MOOSE LODGE NO. 107 v. IRVIS

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Case Basics
Docket No. 
70-75
Appellee 
Irvis
Appellant 
Moose Lodge No. 107
Advocates
(Argued the cause for the appellees)
(Argued the cause for the appellant)
Tags
Term:
Facts of the Case 

K. Leroy Irvis, a black man who was a guest of a white member of the Moose Lodge No. 107, was refused service at the club's dining room because of his race. The bylaws of the Lodge limited membership to white male Caucasians. Irvis challenged the club's refusal to serve him, arguing that the action of the Pennsylvania liquor board issuing the Lodge a license made the club's discrimination "state action."

Question 

Did the discriminatory practices violate the Equal Protection Clause of the Fourteenth Amendment?

Conclusion 
Decision: 6 votes for Moose Lodge No. 107, 3 vote(s) against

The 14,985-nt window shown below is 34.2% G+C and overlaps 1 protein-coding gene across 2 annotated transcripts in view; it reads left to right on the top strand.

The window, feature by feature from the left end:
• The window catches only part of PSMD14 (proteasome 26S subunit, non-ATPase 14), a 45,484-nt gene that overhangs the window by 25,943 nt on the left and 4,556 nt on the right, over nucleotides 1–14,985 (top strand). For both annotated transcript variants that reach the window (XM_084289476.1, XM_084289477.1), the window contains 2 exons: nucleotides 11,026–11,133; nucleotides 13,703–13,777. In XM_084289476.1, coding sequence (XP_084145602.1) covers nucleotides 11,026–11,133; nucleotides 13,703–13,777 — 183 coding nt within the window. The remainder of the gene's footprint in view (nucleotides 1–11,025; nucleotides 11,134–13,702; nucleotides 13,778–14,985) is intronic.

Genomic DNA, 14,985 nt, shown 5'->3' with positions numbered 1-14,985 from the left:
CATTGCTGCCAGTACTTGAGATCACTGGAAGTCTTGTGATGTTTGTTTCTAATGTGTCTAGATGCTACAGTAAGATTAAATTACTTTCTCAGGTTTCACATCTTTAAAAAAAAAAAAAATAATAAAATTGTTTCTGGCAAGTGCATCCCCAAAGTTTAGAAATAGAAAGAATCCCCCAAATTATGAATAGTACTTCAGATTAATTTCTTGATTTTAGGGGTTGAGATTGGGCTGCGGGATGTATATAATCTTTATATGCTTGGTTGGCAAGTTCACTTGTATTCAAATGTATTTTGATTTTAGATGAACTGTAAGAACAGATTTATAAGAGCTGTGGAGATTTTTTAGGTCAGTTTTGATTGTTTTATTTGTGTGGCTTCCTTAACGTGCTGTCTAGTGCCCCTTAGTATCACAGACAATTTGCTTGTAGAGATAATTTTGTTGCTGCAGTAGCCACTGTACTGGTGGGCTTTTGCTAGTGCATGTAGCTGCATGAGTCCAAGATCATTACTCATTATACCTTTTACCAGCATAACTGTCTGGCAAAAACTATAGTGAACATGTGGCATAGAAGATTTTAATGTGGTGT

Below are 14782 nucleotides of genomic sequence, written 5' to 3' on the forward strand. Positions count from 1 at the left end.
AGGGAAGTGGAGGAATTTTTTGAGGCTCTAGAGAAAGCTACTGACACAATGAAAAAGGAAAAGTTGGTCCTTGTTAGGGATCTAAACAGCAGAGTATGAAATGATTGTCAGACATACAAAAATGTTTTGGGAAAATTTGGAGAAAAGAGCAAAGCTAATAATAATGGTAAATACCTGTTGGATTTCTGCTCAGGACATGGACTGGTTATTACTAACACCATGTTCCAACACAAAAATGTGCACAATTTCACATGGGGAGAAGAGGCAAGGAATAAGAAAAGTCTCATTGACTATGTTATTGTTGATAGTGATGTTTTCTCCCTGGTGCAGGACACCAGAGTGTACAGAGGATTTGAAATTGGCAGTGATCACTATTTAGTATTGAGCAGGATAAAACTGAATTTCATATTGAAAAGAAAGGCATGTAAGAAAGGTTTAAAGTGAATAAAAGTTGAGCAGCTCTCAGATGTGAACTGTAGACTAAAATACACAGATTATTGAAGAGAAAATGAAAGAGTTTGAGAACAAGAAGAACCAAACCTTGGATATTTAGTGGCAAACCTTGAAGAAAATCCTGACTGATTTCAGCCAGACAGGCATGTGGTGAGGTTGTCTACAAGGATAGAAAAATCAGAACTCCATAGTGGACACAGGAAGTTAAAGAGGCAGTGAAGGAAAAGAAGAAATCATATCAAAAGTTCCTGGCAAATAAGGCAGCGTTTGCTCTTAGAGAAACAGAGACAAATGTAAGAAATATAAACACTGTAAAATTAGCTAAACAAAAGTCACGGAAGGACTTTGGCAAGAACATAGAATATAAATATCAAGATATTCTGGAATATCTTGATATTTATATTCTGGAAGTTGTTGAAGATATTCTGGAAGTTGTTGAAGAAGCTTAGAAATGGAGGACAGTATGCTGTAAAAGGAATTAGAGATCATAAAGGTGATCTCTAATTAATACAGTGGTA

Legal provision: Equal Protection

No. In a 6-to-3 decision, the Court held that the Moose Lodge's refusal to serve food and beverages to Irvis because he was black did not violate the Fourteenth Amendment. The Court noted that the state action doctrine did not necessarily apply to all private entities that received benefits or services from the government; otherwise, the Court reasoned, all private associations that received electricity, water, and fire protection would be subject to state regulation. The Court found that the Moose Lodge "a private social club in a private building," and thus not subject to the Equal Protection Clause.

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MOOSE LODGE NO. 107 v. IRVIS. The Oyez Project at IIT Chicago-Kent College of Law. 21 September 2014. <http://www.oyez.org/cases/1970-1979/1971/1971_70_75>.
MOOSE LODGE NO. 107 v. IRVIS, The Oyez Project at IIT Chicago-Kent College of Law, http://www.oyez.org/cases/1970-1979/1971/1971_70_75 (last visited September 21, 2014).
"MOOSE LODGE NO. 107 v. IRVIS," The Oyez Project at IIT Chicago-Kent College of Law, accessed September 21, 2014, http://www.oyez.org/cases/1970-1979/1971/1971_70_75.